By Nyimpini Mabunda
How did you get to be a line manager at 21? How did you position yourself to be a CEO candidate when it’s so competitive out there? How did you navigate corporate politics to get where you are? Who did you have to network with? How did you get an international assignment as a South African? Who supported your career journey and how did you get them to do it? I hear one needs a sponsor. How do you get one? Should I do an MBA to enhance my growth? Is it good to stay with one company for long, or am I better off changing employers to move up the ladder more quickly? What’s the role of a coach, and should I get one to move ahead in the corporate world?
These are some of the questions I have fielded most often as a business leader, and they come from all quarters: direct reports, mentees, coaches, friends, social media posts and journalists. I have been asked these questions, or their variants, so often that I decided the best way to make my career learnings accessible to anyone with an interest in curating their career would be to write this book.
The implementation of lockdown restrictions in South Africa in the second quarter of 2020 presented me with an opportunity to use what would have been my social time – which would typically have been spent travelling, attending conferences and dinners, playing golf and building relationships – to reflect on my career.
In sitting down to structure my thoughts and write, I realised just how significant this component of career growth can be, already beginning to answer some of the questions above. By eliminating commuting time and social engagements, I found hours with which to be productive in codifying my growth tactics and strategies to help others reach heights they perhaps thought unattainable.
I have been truly blessed in my life and career, growing up in a business-oriented family, becoming a student leader at the University of Cape Town at the age of 16, starting my professional career with a multinational at 19 and becoming a line manager at 21.
At 22 I ran a cash van operation and was responsible for direct employment of 50 people in a convenience and wholesale channel. At 28 I was a joint venture partner for Nando’s, running 6 outlets I owned with a partner.
I spent years of my working life abroad in the UK and then Uganda, where I was appointed to my first CEO role at the age of 37. I went on to be a group executive at several multinationals, including Boston Consulting Group, Vodafone/Vodacom and GE.
At my current age, 45, I hold several high-impact external board roles in various sectors and sit on the boards of international organisations like the Young President’s Organization (YPO) and the U.S.–South Africa Business Council (a division of the US Chamber of Commerce), where I serve as chairman.
There is much more I would still like to achieve, as much as I have led what I am told is an extraordinary life. I believe that the learnings, failings and work ethic that have together underpinned my career arc can be synthesised into the lessons for others in this book.
My family was not wealthy and I attended a public school in a homeland in pre-democratic South Africa. I was not an A-student and did not study accounting, engineering or science, nor did I study business as my primary degree. My university qualification was in social science and I began working in the marketing and sales stream.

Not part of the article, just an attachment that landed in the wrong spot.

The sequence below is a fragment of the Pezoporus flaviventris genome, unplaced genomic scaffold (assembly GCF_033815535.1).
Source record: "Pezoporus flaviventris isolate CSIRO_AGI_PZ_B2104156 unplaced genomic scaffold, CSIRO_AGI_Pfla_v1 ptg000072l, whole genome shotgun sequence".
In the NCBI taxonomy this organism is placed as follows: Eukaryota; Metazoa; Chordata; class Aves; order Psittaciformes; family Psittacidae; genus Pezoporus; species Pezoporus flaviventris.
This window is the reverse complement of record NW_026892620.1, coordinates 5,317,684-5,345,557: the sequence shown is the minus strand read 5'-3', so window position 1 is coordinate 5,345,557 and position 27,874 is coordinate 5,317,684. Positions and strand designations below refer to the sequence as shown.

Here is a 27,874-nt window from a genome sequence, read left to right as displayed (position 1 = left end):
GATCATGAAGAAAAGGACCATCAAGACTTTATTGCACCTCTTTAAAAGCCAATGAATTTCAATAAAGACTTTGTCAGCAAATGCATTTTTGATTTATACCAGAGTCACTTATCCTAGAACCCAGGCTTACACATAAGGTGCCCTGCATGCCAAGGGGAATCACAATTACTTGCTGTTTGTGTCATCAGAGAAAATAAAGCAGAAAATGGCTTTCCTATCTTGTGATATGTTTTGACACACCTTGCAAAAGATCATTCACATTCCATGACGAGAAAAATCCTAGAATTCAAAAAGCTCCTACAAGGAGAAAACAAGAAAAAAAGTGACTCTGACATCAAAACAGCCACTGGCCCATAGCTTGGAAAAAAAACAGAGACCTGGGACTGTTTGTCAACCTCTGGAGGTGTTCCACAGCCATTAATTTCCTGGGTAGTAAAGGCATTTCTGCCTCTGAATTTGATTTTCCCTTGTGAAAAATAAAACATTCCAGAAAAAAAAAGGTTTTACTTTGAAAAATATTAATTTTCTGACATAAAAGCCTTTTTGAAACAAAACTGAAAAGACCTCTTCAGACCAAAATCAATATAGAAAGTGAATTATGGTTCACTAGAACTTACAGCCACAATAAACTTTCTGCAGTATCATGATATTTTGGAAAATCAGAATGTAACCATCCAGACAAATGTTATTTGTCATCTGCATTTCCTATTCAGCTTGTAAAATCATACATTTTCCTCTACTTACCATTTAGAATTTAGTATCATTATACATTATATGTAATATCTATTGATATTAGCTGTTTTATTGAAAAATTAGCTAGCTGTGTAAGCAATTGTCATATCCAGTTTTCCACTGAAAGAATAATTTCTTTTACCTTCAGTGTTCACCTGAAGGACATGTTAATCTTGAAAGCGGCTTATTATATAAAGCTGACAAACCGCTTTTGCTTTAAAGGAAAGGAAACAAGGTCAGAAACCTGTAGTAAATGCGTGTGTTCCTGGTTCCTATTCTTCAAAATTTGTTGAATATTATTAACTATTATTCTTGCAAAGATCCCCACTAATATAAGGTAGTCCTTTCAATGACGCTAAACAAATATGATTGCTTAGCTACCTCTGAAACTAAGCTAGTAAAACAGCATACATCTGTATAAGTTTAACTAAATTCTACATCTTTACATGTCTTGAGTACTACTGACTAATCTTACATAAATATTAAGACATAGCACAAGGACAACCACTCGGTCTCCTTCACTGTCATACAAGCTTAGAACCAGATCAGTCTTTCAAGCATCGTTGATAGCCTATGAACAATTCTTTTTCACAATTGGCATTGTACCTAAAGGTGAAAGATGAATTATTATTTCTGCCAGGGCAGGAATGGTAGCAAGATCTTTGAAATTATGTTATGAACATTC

I was neither overly popular nor a prefect, and I never played sport seriously or to any notable achievement. In that respect, my journey to a CEO was both atypical and profoundly ‘normal’ in that I worked hard, leveraged my strengths and consciously set out to achieve goals that would bring me ever closer to a leadership position.
I believe there are many potential senior leaders out there who simply lack the self-belief and toolkit to begin their own journey to the top. There are, as they say, many ways to skin a cat, and the world faces unprecedented disruption. If there was ever a time for someone to bring fresh ideas and a unique approach to leadership, that time is now.
I hope that this book will provide the inspired action necessary to develop new leaders who do not conform to the heavily criticised archetype of leaders of the past.
My intention behind writing this book was to inspire others to take charge of their career destiny, progress and journey. It’s easy to think your work will ‘speak’ for itself, to focus on education or training and hope your achievements will drive your growth. The assumption that it will be possible to ride the wave of relevant policies like empowerment of women, diversity and inclusion or Broad-Based Black Economic Empowerment (BBBEE) – if you are in the designated groups – is also seductive. However, my contention is that ‘God helps those who help themselves’.
One needs to be proactive and have a plan to stay ahead of the curve, and that plan needs to be grounded in insight and driven with focus. In this respect, a career is much like a marriage or a business: own it, drive it, make things happen and leave nothing to chance.
.This is an extract from Take Charge: Life Lessons on The Road to CEO by Nyimpini Mabunda, published by Jonathan Ball Publishers. The author will be in discussion with journalist and entrepreneur Rams Mabote and radio and TV host Sechaba Gqeba at the launch of the book at Exclusive Books, Rosebank on Thursday, May 26, 2022 at 6.30pm.